Venture funding works like gears. A typical startup goes through several rounds of funding, and at each round you want to take just enough money to reach the speed where you can shift into the next gear.
Few startups get it quite right. Many are underfunded. A few are overfunded, which is like trying to start driving in third gear.
I think it would help founders to understand funding better—not just the mechanics of it, but what investors are thinking. I was surprised recently when I realized that all the worst problems we faced in our startup were due not to competitors, but investors. Dealing with competitors was easy by comparison.
I don’t mean to suggest that our investors were nothing but a drag on us. They were helpful in negotiating deals, for example. I mean more that conflicts with investors are particularly nasty. Competitors punch you in the jaw, but investors have you by the balls.
Apparently our situation was not unusual. And if trouble with investors is one of the biggest threats to a startup, managing them is one of the most important skills founders need to learn.
Angels are individual rich people. The word was first used for backers of Broadway plays, but now applies to individual investors generally. Angels who’ve made money in technology are preferable, for two reasons: they understand your situation, and they’re a source of contacts and advice.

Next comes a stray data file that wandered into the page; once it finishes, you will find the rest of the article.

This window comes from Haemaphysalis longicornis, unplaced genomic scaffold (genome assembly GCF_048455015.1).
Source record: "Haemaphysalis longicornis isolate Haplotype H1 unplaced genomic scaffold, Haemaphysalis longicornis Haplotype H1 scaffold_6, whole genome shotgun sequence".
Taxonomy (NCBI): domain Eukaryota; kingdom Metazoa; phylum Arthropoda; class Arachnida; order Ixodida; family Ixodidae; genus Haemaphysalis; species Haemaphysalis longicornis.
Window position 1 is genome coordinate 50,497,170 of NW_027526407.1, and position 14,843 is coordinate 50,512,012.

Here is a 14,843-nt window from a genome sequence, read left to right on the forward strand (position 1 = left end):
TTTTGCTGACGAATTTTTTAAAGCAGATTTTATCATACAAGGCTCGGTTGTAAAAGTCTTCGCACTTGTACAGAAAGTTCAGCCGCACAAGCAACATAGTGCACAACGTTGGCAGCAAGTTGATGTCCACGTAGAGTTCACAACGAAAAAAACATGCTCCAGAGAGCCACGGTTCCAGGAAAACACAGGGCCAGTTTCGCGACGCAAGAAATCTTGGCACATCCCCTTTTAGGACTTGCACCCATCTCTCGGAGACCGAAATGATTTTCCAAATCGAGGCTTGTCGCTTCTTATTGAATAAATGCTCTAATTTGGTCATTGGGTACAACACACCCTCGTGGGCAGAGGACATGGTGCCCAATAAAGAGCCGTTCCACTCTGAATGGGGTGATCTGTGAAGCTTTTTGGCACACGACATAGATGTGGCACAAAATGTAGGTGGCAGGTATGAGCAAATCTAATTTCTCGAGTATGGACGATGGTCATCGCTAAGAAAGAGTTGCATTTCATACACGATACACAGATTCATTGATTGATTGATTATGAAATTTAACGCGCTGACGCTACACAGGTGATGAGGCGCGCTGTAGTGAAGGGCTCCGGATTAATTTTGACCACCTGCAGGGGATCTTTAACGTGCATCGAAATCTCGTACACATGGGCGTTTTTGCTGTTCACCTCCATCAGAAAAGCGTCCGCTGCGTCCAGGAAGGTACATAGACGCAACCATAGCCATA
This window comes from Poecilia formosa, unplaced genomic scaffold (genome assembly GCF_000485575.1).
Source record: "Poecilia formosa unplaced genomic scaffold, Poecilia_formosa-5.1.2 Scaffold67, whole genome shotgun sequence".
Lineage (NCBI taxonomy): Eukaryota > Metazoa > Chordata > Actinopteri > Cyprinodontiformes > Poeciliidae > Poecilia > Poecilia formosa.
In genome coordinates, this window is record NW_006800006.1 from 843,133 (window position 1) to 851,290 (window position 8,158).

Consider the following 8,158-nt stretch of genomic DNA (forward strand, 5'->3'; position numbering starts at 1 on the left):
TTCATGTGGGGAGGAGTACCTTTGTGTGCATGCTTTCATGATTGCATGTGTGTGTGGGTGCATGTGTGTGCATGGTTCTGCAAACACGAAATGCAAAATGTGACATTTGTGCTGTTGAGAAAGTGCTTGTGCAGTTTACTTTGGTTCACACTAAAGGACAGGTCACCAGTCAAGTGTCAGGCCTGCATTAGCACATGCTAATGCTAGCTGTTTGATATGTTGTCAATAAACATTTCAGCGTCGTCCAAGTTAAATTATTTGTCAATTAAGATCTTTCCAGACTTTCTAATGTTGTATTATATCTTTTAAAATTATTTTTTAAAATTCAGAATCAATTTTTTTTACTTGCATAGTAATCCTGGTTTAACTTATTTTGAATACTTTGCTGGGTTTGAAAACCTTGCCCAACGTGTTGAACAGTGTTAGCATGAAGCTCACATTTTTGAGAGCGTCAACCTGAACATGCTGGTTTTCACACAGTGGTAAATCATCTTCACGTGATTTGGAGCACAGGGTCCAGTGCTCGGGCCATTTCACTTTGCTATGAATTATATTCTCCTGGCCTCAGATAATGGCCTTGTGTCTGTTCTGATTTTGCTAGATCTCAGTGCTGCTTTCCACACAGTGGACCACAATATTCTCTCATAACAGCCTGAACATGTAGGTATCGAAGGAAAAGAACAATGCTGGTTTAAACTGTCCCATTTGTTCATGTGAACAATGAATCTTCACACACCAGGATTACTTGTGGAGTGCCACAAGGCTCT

The contacts and advice can be more important than the money. When del.icio.us took money from investors, they took money from, among others, Tim O’Reilly. The amount he put in was small compared to the VCs who led the round, but Tim is a smart and influential guy and it’s good to have him on your side.
You can do whatever you want with money from consulting or friends and family. With angels we’re now talking about venture funding proper, so it’s time to introduce the concept of exit strategy. Younger would-be founders are often surprised that investors expect them either to sell the company or go public. The reason is that investors need to get their capital back. They’ll only consider companies that have an exit strategy—meaning companies that could get bought or go public.